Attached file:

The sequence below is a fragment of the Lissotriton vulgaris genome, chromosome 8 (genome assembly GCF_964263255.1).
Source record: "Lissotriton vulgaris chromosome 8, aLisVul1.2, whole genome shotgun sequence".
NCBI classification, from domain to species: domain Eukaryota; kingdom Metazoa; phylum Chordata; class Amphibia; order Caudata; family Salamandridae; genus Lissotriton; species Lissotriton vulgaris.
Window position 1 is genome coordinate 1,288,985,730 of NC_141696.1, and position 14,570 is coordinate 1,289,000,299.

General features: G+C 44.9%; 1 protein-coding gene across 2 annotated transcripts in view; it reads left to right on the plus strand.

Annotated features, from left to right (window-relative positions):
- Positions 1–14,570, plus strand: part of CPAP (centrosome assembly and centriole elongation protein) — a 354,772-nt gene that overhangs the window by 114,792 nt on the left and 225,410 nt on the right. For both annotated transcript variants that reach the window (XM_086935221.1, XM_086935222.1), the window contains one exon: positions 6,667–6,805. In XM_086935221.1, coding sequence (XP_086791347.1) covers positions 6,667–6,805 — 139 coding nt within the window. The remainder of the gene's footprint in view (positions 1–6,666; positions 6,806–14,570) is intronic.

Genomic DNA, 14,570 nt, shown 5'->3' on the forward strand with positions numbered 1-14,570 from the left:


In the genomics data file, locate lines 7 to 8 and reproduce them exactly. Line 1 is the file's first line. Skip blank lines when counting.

- Positions 1–14,570, plus strand: part of CPAP (centrosome assembly and centriole elongation protein) — a 354,772-nt gene that overhangs the window by 114,792 nt on the left and 225,410 nt on the right. For both annotated transcript variants that reach the window (XM_086935221.1, XM_086935222.1), the window contains one exon: positions 6,667–6,805. In XM_086935221.1, coding sequence (XP_086791347.1) covers positions 6,667–6,805 — 139 coding nt within the window. The remainder of the gene's footprint in view (positions 1–6,666; positions 6,806–14,570) is intronic.

Genomic DNA, 14,570 nt, shown 5'->3' on the forward strand with positions numbered 1-14,570 from the left: